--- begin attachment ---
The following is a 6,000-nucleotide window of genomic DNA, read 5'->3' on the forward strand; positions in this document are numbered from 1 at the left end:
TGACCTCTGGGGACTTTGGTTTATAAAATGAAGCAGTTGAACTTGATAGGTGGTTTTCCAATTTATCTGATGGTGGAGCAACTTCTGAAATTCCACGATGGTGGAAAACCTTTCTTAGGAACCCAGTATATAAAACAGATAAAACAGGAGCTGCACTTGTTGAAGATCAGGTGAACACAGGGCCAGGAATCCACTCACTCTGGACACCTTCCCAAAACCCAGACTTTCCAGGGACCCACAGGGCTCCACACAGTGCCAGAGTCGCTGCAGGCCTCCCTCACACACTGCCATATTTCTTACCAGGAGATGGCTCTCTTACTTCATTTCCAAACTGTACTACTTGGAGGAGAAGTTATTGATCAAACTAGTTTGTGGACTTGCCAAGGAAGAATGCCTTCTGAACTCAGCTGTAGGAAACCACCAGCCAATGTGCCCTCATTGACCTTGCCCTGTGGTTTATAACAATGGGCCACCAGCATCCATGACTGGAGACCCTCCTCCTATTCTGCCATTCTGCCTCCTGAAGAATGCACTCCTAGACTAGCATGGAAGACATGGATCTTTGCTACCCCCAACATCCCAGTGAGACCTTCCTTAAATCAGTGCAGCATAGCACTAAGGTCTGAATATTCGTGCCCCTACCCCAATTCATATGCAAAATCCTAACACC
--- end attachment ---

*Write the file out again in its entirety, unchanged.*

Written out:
The following is a 6,000-nucleotide window of genomic DNA, read 5'->3' on the forward strand; positions in this document are numbered from 1 at the left end:
TGACCTCTGGGGACTTTGGTTTATAAAATGAAGCAGTTGAACTTGATAGGTGGTTTTCCAATTTATCTGATGGTGGAGCAACTTCTGAAATTCCACGATGGTGGAAAACCTTTCTTAGGAACCCAGTATATAAAACAGATAAAACAGGAGCTGCACTTGTTGAAGATCAGGTGAACACAGGGCCAGGAATCCACTCACTCTGGACACCTTCCCAAAACCCAGACTTTCCAGGGACCCACAGGGCTCCACACAGTGCCAGAGTCGCTGCAGGCCTCCCTCACACACTGCCATATTTCTTACCAGGAGATGGCTCTCTTACTTCATTTCCAAACTGTACTACTTGGAGGAGAAGTTATTGATCAAACTAGTTTGTGGACTTGCCAAGGAAGAATGCCTTCTGAACTCAGCTGTAGGAAACCACCAGCCAATGTGCCCTCATTGACCTTGCCCTGTGGTTTATAACAATGGGCCACCAGCATCCATGACTGGAGACCCTCCTCCTATTCTGCCATTCTGCCTCCTGAAGAATGCACTCCTAGACTAGCATGGAAGACATGGATCTTTGCTACCCCCAACATCCCAGTGAGACCTTCCTTAAATCAGTGCAGCATAGCACTAAGGTCTGAATATTCGTGCCCCTACCCCAATTCATATGCAAAATCCTAACACC